There is evidence enough to show that the moles burrowing underground are reaching their destination. Many pages of such evidence are in the files of PWE and not a week passes without further evidence arriving. But one must not judge purely by evidence, reassuring as it may be to those engaged upon the actual work. There is only one sound standard for judgement, viz. is there a carefully thought out plan for the work, are the various aspects of the work properly coordinated, is the execution deftly handled with an adequate background of information and understanding? Black propaganda demands knowledge, skill, concentration, understanding and, above all, patience and persistence. A Fifth Column against the enemy is not built within a day, and it must be remembered that those here who are supplying the bricks and mortar for the building are not even present to witness its progress. Only when our forces of liberation set foot upon the European continent shall we be able to judge fully of the preparatory work that has been done behind the lines. If it has been well done, then a solid contribution to victory will have been achieved.

(Sgd.) R A LEEPER

18th July, 1942

 

ANNEXE

The best evidence of the attitude of the German High Command to our black propaganda is contained in the following documents.

A special secret document of February 1942 issued by the Oberkommando der Wehrmacht WFSt/WPr (IIe), entitled “The Officer’s Part in the Fight against Rumours”, contains the following paragraphs.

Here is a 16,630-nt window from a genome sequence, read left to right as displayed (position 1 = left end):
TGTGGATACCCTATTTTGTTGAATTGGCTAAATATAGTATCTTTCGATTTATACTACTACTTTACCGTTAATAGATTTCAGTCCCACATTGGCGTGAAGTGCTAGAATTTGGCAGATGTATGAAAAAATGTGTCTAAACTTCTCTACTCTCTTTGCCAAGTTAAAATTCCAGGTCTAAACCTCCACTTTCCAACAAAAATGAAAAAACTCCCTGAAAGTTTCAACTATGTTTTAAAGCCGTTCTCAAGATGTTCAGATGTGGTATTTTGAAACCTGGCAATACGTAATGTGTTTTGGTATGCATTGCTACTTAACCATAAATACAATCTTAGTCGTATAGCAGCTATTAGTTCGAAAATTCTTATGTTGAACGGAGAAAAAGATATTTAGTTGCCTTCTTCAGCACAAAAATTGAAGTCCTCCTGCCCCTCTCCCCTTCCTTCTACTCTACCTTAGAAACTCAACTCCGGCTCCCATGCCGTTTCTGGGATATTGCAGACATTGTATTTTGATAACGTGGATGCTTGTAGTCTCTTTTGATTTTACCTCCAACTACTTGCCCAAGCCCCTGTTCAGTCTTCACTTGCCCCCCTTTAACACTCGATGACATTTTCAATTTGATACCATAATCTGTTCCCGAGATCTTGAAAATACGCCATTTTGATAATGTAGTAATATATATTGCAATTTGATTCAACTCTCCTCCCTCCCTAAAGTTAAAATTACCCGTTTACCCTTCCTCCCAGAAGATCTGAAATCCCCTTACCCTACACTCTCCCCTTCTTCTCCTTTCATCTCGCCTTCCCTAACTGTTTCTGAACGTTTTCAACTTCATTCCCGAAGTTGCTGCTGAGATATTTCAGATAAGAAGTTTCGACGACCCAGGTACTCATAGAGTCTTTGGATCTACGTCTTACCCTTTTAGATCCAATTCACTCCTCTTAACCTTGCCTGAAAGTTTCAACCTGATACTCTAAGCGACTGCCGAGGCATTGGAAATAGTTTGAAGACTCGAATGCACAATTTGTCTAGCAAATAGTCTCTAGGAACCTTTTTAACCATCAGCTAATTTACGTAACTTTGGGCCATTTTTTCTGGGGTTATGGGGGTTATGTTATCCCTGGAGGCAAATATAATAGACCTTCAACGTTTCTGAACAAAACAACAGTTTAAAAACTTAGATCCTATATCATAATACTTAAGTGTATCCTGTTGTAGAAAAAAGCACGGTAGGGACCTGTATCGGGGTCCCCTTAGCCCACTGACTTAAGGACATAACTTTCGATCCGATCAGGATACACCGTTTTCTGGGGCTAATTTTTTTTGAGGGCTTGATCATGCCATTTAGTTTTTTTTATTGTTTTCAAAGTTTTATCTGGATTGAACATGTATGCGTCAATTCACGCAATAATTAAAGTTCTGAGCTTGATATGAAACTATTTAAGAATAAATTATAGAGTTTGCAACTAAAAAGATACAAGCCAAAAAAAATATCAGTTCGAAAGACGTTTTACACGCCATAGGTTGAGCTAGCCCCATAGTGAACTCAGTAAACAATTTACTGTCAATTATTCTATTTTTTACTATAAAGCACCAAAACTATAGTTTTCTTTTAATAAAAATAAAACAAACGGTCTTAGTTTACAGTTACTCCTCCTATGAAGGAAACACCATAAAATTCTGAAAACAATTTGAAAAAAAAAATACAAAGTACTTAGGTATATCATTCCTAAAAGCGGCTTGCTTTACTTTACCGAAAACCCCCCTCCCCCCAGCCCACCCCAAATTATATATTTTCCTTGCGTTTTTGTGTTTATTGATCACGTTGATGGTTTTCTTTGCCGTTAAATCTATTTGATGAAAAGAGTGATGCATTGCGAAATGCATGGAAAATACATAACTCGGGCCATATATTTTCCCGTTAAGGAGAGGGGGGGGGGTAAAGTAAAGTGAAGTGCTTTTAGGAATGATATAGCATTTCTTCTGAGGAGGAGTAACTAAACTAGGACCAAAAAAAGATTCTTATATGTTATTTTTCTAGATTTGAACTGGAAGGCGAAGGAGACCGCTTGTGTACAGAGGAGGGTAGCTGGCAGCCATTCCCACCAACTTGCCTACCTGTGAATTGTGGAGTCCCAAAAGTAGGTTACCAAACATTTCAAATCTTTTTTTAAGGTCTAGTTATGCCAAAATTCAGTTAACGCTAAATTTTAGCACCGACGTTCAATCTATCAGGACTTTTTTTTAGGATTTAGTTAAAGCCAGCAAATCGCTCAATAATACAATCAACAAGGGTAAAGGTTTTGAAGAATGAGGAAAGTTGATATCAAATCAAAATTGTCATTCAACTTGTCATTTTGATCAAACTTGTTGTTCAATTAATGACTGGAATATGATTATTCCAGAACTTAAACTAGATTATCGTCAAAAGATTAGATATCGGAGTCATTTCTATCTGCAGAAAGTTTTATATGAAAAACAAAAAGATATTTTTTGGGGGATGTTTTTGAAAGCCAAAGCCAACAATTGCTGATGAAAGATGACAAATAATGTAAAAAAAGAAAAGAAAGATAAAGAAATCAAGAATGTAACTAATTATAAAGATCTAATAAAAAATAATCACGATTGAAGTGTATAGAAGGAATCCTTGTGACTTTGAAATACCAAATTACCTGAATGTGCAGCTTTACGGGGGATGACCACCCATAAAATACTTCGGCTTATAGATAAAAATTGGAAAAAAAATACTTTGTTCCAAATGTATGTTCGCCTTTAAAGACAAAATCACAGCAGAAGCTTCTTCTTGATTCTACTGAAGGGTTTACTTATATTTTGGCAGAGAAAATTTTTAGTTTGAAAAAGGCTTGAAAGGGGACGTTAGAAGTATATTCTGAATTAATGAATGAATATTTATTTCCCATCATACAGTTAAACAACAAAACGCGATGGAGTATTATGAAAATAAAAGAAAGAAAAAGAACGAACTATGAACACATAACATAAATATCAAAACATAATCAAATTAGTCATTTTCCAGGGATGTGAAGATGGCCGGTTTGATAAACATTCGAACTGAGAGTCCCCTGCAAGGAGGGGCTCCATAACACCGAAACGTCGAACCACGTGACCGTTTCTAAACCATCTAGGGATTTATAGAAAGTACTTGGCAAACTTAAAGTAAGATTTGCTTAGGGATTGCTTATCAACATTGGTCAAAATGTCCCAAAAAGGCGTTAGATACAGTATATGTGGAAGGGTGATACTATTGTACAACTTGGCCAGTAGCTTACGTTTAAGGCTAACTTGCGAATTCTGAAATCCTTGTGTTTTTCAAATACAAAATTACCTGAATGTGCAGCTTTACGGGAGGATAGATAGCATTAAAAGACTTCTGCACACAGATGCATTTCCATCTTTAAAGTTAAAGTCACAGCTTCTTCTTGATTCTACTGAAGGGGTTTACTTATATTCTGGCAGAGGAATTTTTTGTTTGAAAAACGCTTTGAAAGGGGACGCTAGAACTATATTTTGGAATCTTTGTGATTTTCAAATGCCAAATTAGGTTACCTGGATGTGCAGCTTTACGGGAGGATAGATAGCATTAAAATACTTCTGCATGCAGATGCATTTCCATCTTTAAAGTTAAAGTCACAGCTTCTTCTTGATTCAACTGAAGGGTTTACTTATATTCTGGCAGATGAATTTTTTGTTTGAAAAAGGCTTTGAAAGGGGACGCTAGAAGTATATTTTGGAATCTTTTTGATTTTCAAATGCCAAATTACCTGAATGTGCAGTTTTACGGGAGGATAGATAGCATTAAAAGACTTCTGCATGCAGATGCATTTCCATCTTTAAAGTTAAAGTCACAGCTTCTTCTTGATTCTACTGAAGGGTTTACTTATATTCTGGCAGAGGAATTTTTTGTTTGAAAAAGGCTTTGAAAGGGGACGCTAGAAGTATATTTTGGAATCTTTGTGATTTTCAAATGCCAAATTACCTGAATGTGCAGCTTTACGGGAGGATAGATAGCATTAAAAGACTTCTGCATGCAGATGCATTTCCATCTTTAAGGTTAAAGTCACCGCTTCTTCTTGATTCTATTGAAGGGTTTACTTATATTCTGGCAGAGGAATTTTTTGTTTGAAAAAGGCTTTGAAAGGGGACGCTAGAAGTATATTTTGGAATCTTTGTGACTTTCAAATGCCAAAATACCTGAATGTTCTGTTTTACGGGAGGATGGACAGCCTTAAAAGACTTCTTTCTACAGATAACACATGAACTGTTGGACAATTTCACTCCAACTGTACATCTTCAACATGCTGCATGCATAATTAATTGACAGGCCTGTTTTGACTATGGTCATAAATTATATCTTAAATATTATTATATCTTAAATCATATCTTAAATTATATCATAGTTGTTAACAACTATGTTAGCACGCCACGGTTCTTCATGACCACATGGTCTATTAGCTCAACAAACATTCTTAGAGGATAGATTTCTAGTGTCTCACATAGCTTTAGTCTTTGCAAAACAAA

“It is necessary to be familiar with the following points about enemy technique in spreading rumours.

  1. The circulating rumours are never accidental, but are always spread according to a prepared plan.
  2. Moscow and London work together.
  3. Rumour is not an enemy weapon which is used on its own. The enemy always couples it with the contents of his “black” broadcasts, etc. and leaflets. The enemy is not stupid. The devil always lays his plans with cunning.
  4. The enemy rumours are psychologically very cleverly adapted to the weaknesses of the German people.
  5. Guilelessness and the urge to show off are allies upon which the enemy counts.

Guilelessness – because there are still people in Germany who think that there must be some little grain of truth about it when they hear some rumour. The enemy counts on this little grain of poison. He is, of course, aware that nobody in Germany believes all the lies that he puts out; but his calculation is that perhaps 10% might be believed, and that would be enough. So the guileless German, even if he deducted 90%, and then believes he has the truth, has in actual fact assimilated poisonous enemy fare.

The urge to show off – because many people feel themselves important when they think they know something, and when they have the air of being well-informed, and make an impression when passing on some unpleasant news.

When the officer knows the tricks of enemy propaganda, he will become particularly quick in spotting enemy rumours. He will not under any circumstances suffer such rumours to be repeated in his presence. This war does not bear the enemy to be given any chance. But he has a chance every time the poison, carefully and craftily prepared by him, reaches and harms a circle of the German population, may the individual harm be great or small.”

In a booklet issued by the OKH General Staff sometime after October 1941, containing twenty themes for use by Company Commanders in talking to their troops, there is a special article entitled “Rumours”.

Two paragraphs of this run as follows:

“A particularly effective weapon of the enemy are rumours. They are disseminated by black wireless transmitters, leaflets and whisper propaganda. They work as a creeping poison, like an influenza epidemic. They spread extraordinarily quickly.”

The article goes on to describe the kind of people who disseminate these rumours:

“The enemy know this type. They count on them when they put out rumours concerning alleged conflicts between the Army and the Party, concerning illness and disease, concerning embezzlements, racketeering and so forth.”



[Source: TNA FO 898/64, transcribed by www.psywar.org]